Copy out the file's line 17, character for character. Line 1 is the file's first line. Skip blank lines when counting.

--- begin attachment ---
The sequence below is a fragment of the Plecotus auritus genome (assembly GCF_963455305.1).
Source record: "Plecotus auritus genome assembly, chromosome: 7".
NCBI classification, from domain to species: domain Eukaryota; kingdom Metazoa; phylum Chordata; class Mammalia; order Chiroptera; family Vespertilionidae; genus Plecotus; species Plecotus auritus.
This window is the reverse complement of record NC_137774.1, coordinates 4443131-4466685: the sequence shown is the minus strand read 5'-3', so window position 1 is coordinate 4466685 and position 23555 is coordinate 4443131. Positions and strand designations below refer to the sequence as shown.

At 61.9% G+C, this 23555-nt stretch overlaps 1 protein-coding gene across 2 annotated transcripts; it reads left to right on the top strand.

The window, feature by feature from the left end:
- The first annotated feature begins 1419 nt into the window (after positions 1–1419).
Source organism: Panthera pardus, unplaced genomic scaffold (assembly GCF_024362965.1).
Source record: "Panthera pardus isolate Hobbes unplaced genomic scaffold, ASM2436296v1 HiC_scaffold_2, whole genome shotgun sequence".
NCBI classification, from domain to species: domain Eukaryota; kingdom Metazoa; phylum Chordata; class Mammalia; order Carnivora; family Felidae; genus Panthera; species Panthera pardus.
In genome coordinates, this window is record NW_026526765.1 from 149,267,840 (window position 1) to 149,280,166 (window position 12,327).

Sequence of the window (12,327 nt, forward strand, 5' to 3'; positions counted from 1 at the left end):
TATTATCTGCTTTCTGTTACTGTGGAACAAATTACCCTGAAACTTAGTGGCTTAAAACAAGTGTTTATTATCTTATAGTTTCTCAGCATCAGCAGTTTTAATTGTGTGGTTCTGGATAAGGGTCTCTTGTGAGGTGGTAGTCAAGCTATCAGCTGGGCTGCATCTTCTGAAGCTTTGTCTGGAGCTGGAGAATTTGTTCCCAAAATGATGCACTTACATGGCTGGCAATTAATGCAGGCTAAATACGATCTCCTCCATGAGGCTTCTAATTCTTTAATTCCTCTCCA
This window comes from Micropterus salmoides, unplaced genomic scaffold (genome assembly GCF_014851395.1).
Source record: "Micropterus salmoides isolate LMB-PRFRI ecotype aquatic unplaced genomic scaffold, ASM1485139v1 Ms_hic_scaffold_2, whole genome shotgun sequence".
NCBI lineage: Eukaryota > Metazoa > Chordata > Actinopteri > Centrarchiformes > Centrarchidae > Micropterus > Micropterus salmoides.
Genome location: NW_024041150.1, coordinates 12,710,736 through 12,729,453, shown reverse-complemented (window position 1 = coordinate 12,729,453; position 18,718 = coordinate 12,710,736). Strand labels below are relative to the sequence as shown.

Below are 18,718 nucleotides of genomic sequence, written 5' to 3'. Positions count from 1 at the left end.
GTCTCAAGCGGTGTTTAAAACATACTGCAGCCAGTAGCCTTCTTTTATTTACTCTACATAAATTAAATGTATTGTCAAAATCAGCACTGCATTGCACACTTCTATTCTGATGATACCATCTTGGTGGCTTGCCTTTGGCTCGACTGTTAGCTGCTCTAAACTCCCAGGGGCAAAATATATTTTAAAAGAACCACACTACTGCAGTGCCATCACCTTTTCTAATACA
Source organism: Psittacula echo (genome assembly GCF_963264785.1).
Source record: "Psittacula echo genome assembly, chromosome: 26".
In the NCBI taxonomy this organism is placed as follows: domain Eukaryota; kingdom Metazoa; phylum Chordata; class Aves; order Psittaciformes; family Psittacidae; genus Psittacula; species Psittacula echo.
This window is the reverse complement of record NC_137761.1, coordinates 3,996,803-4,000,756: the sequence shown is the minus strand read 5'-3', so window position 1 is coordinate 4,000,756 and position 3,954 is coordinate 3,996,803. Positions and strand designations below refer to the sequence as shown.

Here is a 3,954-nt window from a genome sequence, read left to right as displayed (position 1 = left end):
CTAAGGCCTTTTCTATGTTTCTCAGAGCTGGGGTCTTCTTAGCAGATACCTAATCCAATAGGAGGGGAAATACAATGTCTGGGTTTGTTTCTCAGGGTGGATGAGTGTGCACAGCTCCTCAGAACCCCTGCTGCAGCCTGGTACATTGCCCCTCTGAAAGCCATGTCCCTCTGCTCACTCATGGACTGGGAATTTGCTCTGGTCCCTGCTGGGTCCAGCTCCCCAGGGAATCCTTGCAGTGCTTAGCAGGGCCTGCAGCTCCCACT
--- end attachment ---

Genome location: NW_024041150.1, coordinates 12,710,736 through 12,729,453, shown reverse-complemented (window position 1 = coordinate 12,729,453; position 18,718 = coordinate 12,710,736). Strand labels below are relative to the sequence as shown.